The season of goodwill gives way to the season of seminars and symposiums for farmers. January is packed with conferences as many seek new knowledge on how they can improve their business or learn about new policy.

Hearing of different health issues farmers have experienced inspired the Carbery Group to take a different route and host a farmer health and wellness event. The first one took place in January 2020 and COVID-19 meant it became a webinar before resuming due to demand as a live event in 2023.

The fifth one took place on Thursday last and before anyone at the Celtic Ross Hotel in Rosscarbery could get comfortable in their seats, fitness expert Karl Henry had everyone on their feet for a balance test.

“Pick your dominant foot, place it firmly on the ground and bring your other leg out in front of you as far as you can and raise your hands.”

A few nervous giggles broke out among the 170 strong attendances. They briefly went silent when he uttered: “Now close your eyes”.

Concentration was now required in order to prevent a few wobbles before all resumed their seats.

The fitness expert from RTE’s Operation Transformation was on hand to give practical tips to farmers on how to look after themselves ahead of a busy spring.


A recent Dublin City University (DCU) study showed one in four of 351 farmers surveyed reported burnout. It revealed half of all Irish farmers surveyed suffer from sleep issues.

Those findings came of no surprise to Karl. “When I think of farming, I think of stress, hardship, isolation, mental health, injuries, back pain. It’s a phenomenally tough occupation. Farming is more than a job, it’s all consuming. To do that job you need to mind yourself and mind your health and wellness.”

And he’s right, because during busy times of the year, like calving season, farmers don’t get those magic eight hours sleep.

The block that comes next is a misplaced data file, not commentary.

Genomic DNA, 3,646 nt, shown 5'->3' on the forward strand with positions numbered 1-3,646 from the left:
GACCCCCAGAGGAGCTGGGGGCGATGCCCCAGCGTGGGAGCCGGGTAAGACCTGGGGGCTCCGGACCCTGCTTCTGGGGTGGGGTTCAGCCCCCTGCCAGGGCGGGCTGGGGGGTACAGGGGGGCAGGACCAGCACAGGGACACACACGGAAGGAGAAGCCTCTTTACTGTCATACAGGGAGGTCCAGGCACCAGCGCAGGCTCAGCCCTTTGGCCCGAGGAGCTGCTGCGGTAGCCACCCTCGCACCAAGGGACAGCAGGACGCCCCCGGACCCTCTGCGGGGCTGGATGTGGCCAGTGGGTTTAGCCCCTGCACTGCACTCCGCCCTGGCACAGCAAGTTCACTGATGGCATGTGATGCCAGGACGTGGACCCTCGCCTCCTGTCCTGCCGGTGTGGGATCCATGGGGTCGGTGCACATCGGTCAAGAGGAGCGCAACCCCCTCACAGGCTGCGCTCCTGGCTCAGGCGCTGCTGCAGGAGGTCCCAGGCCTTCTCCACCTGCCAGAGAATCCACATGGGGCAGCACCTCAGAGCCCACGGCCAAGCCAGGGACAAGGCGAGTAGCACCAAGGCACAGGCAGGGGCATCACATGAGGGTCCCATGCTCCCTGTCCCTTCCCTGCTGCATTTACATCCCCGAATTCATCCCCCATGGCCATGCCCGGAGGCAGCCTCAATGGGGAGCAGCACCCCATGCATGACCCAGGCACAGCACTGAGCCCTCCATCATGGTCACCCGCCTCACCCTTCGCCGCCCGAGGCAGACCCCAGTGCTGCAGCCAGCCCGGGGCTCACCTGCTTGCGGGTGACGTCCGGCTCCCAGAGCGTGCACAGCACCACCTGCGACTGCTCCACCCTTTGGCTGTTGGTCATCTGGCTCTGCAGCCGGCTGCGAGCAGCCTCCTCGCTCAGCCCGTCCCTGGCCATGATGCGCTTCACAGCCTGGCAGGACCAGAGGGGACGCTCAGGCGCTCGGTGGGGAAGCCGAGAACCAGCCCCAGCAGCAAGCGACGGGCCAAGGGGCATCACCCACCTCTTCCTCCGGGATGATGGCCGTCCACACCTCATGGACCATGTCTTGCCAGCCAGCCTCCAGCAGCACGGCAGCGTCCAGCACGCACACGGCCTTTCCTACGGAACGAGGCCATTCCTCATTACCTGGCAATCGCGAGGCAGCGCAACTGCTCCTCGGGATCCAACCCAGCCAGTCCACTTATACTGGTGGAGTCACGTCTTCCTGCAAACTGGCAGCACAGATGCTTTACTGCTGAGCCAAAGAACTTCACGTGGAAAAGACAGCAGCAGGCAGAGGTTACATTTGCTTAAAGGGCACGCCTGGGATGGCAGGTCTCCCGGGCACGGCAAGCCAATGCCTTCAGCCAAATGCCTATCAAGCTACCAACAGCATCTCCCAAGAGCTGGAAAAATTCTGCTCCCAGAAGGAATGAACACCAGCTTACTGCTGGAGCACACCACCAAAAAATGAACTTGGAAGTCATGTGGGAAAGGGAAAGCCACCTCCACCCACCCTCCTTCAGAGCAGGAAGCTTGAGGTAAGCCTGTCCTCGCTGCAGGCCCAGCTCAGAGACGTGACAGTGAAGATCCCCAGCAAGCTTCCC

He also highlighted caffeine, food and stress as three areas where farmers could focus on to improve the quantity and quality of sleep they get.

“Any idea when you’re last cup of tea should be on a day before bed?”

Judging by the murmuring, I wasn’t the only one trying to work out when the last coffee hit of the working day was. This was the first of a number of times during his presentation that I found myself doing a review of my own eating, sleeping and exercise habits rather than taking notes for this article.

“About 4pm, that tends to be the cut off for caffeine for sleep quality. For some people it’s earlier but we know that caffeine intake after 4pm will impact how you sleep. Switch to decaf. It doesn’t taste any different. By reducing the caffeine, you do sleep better.”

When it came to food, avoiding big meals close to bed time would help quality of sleep.

“Ideally, you’re looking at two to three hours between a big meal and bed. Try and have a bigger meal earlier in the day and a small one later.”

You could sense plenty agreement in the room for the the big meal earlier in the day advice.

To counteract stress and sleep, controlling the controllables was the first port of call. Making a to-do-list helps too he added as it shows the tasks that are actually ahead and that slows down the rate of thoughts.

In a little over 20 minutes, he managed to get a wealth of practical information across when it came to food and exercise too. Simple advice that will go a long way to be heeded on many farms over the coming spring.